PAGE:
Glaswegian DJ/producer Graeme Clark has triumphed in the Best Album category, beating Roisin Murphy's Mercury-nominated long-player with his disco-tinged opus...

“Wow! Massive thanks to those who voted for the album, I never even considered winning it to be honest,” Scottish producer Graeme Clark says warmly. Better known to fans as disco king The Revenge, the much-loved Glaswegian DJ is visibly over the moon — he’s just found out he’s nabbed this year’s Best Of British award for album of the year.

“I was really just thrilled that it landed in the nominations,” he gushes when we break the news to him. "Dance music is in a very good place right now!”

It's been a great year for Scottish artists at this year's Best Of British — The Revenge is in good company alongside acts like Jasper James and Dixon Avenue Basement Jams, who've also snapped up awards.

“It’s just absolutely buzzing right now, the Scottish contingent provide constant inspiration,” Clark gushes when we ask him who's impressed in 2016. “Craig Smith, OOFT, Deep Space Orchestra, Harri & Domenic, Mash, Optimo, Jasper James, Jackmaster, Hammer, the list goes on.”

It’s no wonder that Clark is so excited about his win — he took a big risk when he dropped his LP ‘Love That Will Not Die’ earlier this year. “Getting the album out in itself was an achievement,” he explains.

“With the help of a couple of my friends, Julie Morgan and Paul McGlashan, I decided to release and distribute it myself, so it was quite a journey from start to finish.”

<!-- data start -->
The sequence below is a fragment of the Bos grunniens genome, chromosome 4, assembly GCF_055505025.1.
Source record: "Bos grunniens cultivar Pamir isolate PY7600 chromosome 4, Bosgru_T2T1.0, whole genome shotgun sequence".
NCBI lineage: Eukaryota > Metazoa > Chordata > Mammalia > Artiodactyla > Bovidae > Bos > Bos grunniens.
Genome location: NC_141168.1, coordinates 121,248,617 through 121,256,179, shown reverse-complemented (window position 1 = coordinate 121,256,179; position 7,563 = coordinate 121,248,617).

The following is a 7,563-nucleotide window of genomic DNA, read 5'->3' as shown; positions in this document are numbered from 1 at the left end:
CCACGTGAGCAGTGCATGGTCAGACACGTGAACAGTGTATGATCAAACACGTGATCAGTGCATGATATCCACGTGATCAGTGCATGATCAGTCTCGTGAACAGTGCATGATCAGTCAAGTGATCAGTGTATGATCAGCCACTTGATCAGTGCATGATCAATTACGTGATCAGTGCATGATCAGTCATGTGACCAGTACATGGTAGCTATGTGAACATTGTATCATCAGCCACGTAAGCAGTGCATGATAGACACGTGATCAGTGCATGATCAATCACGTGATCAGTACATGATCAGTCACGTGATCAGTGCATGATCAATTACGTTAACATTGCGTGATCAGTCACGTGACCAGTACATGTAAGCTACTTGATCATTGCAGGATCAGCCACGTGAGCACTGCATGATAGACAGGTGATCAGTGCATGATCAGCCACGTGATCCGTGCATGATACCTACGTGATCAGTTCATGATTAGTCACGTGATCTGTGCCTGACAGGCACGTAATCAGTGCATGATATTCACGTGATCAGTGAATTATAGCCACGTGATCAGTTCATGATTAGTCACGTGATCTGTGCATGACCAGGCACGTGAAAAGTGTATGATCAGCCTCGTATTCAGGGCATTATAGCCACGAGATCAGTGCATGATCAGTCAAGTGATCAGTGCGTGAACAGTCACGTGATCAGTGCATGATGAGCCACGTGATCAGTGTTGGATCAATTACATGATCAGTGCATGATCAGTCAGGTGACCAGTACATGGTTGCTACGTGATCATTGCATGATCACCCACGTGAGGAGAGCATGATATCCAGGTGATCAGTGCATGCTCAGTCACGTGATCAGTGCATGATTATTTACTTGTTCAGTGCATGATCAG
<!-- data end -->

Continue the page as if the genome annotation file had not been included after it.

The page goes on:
The reaction to the LP has been stratospheric, something Clark is now set to back up by crafting a new live show including most of the album's tracks. “It’s been hard work but really inspiring — seeing tracks from the album manipulated in a different way through the performance,” he tells DJ Mag.

Live performance seems like a natural progression for the Scottish disco deviant, who’s been crafting workable edits and refixes for his DJ sets for over a decade. He’s made some of the finest modern disco dubs and re-edits on the block, remixing the likes of Gwen McRae, Joey Negro and Sister Sledge.

“It’s a real luxury to go into the studio and potter around and see where the music takes you,” he says. “I am pretty selfish when it comes to the edits… A few have found their way out into the wider world but I keep the vast majority for my own crate.”

Most disco fans would chop off their right arm for a chance to peak inside Clark’s said crate, but it’s his hardware set-up that’s also set tongues wagging this year. “Going live” was Clark’s biggest challenge in 2016, as he’s moved away from DJing and more towards crafting live analogue sets on the fly.

“It’s a whole different ball-game and requires a different mindset,” Clark says of the switch. “You are reacting to lots of small changes in the moment on different pieces of hardware and software. Generally, I use the same DJ mixer for live and DJing (E&S DJR400) which was an important decision for me as I need to feel comfortable straight away.”

Kit-wise, Clark’s kept it slick and (mostly) analogue with his live set-up — something that matches his mutant disco aesthetic. “I’m still using the Moog Voyager, Dave Smith Tetra, Moog Analog Delay, Vermona Filters and Roland TR8 for the live stuff primarily,” he says.

“There’s a real buzz to playing live and although my studio was very much performance-based when I started many years ago, it slowly mutated into something that felt too much like data-input.” 

Clark will also be applying his hardware expertise to several other projects next year, including his own imprint Roar Groove, as well as some new dub versions of the tracks from 'A Love That Will Not Die'.

Then there's the new 6th Borough Project album — his house project with fellow DJ Craig Smith — coming in May, plus a mini-album for Jesse Rennix in July. "I'm going to need a lot of coffee!" he jokes. Amen to that!